As an example, let's say that an engine produces 2.26 million newtons of thrust and has a fuel mass flow rate of about 700 kg/s.

If we put those values into the equation (remember to use 9.81 m/s^{2} for the standard gravity), we get this:

This means the specific impulse is approx 329 seconds.

### Effective exhaust velocity formula

If you know the velocity of the propellent coming out of the engine’s nozzle, you can use the effective exhaust velocity formula to calculate specific impulse. Here it is:

In this formula:

- \(I_{sp}\) is the specific impulse
- \(v_e\) is the effective exhaust velocity (how fast the propellant is coming out the engine nozzle)
- \(g_0\) is the standard gravity (9.81 m/s
^{2})

As an example, let's say the exhaust velocity of an engine is approx 3500 m/s. If we plug this into the formula (and the standard gravity) we get this:

This means the ISP of a rocket engine with an exhaust velocity of 3,500 m/s (about 3.5 km/s) is approximately 357 seconds.

### The rocket equation

The rocket equation is one of the most famous and important formulas in rocketry.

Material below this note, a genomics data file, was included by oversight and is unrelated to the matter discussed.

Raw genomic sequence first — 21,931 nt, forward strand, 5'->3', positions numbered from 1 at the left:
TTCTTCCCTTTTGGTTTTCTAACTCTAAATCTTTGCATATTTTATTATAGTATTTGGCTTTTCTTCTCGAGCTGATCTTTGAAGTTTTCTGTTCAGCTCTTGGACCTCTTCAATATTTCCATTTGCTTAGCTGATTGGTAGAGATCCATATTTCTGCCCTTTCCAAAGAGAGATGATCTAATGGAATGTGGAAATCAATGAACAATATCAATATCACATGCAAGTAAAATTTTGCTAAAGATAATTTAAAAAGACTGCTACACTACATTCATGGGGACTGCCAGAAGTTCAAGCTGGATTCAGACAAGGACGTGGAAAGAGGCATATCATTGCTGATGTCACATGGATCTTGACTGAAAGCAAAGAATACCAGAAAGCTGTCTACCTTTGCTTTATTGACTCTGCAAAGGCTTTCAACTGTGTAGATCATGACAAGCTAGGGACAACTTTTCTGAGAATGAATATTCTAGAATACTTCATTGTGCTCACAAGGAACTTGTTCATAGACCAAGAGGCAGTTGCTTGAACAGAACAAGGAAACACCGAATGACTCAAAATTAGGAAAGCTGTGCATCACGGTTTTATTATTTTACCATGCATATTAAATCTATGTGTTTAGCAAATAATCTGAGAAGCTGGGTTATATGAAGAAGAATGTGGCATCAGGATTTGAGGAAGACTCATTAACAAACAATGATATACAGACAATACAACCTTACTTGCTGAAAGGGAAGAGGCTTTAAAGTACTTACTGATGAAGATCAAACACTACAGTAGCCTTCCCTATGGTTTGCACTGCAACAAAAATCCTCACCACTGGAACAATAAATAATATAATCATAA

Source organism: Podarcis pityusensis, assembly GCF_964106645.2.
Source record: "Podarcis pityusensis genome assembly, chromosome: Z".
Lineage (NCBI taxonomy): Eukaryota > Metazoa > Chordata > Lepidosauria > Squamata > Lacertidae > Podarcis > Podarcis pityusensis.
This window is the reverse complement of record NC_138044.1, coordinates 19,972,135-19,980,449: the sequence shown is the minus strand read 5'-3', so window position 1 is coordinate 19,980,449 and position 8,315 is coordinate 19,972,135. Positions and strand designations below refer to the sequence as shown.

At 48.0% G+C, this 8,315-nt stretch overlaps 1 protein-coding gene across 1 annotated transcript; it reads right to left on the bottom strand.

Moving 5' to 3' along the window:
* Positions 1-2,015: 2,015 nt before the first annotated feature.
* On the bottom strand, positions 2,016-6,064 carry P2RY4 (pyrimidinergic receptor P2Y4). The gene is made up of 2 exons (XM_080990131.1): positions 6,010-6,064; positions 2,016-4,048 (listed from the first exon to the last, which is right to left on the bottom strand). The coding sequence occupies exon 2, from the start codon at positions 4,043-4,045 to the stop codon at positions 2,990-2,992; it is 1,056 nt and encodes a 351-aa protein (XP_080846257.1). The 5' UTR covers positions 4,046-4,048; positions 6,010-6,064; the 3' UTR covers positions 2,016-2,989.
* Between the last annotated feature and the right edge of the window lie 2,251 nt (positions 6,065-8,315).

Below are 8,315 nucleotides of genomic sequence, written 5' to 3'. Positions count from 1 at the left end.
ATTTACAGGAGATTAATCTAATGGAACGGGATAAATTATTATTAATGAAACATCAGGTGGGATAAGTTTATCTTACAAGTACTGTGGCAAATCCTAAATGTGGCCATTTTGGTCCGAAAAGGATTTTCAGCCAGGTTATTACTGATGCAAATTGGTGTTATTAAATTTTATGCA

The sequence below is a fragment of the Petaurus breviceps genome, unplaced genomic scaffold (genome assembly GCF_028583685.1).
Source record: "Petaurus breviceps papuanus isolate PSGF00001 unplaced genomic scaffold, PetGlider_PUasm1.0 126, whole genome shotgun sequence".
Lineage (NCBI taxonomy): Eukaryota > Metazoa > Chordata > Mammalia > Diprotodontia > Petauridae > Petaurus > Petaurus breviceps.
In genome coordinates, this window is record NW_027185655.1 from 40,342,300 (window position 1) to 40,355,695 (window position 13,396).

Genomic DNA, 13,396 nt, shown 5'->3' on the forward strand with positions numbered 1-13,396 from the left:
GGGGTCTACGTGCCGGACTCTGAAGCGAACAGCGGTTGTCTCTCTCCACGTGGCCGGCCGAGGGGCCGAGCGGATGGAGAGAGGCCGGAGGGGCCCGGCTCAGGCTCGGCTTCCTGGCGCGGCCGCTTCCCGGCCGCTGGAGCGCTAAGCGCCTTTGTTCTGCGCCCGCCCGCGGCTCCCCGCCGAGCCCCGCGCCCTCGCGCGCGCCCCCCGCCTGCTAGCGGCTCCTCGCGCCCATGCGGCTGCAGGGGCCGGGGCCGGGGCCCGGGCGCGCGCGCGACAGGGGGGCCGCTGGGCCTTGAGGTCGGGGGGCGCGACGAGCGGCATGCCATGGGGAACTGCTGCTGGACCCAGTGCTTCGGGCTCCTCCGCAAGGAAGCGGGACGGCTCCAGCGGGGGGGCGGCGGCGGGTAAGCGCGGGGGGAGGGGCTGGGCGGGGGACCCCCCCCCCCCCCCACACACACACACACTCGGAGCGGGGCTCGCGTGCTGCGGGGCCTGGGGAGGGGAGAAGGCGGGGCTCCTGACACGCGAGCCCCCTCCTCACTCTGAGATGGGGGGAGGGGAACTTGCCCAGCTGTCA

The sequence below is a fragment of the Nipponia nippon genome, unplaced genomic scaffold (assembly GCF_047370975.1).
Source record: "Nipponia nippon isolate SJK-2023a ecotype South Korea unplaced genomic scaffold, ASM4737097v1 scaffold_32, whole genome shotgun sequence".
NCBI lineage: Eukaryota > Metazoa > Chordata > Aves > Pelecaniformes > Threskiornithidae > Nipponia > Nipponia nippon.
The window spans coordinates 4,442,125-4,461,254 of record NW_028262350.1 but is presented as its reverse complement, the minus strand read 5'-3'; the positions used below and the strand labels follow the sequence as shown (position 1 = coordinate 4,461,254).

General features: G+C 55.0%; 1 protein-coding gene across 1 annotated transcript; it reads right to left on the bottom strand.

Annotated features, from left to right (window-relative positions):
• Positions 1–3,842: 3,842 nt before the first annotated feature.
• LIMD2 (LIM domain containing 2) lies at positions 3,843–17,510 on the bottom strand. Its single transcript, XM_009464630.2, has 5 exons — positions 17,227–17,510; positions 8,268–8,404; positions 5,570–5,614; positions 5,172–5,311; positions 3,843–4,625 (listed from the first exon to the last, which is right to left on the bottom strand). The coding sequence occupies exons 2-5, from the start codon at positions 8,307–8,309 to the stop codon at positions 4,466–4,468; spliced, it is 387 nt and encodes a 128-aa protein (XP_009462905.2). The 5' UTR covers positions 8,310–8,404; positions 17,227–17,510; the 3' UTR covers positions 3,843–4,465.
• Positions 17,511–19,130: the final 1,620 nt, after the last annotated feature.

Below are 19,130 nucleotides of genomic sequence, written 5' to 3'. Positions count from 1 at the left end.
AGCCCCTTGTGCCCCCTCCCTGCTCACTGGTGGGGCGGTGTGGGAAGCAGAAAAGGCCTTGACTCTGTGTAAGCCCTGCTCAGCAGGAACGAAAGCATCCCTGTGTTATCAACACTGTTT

It tells you how fast (or how much the rocket can change its velocity) a rocket can go given how much it weighs before and after it has used all its fuel (wet and dry mass). Here's the formula:

In this equation,

- \(\Delta v\) is the change in velocity (the \(\Delta\) sign means change)
- \(v_e\) is the exhaust velocity (the same as in the previous equation, so keep this in mind)
- \(m_0\) is the mass of the rocket with all its propellent (aka its 'wet mass')
- \(m_f\) is the mass of the rocket without its propellent (aka, its 'dry mass', when the rocket has used all its fuel).

*f*in \(m_f\) stands for final, aka the final mass after the rocket has used all its fuel.

To keep things simple, I won't be going into the rocket equation too much in this blog post. However, I might write one about it at some point in the future, so if you would like to be notified, be sure to sign up for my mailing list!

#### Changing the rocket rocket equation so we can use specific impulse

Do you notice that \(I_{sp}\) isn't showing in the rocket equation? Well, if you remember from the effective exhaust velocity formula, \(I_{sp} = \frac{v_e}{g_0}\). But wait, \(v_e\) shows up in the rocket equation!

So, what if we rearrange the effective exhaust velocity formula to make \(v_e\) the subject, then substitute the expression for \(v_e\) into the rocket equation? Well, it's do that: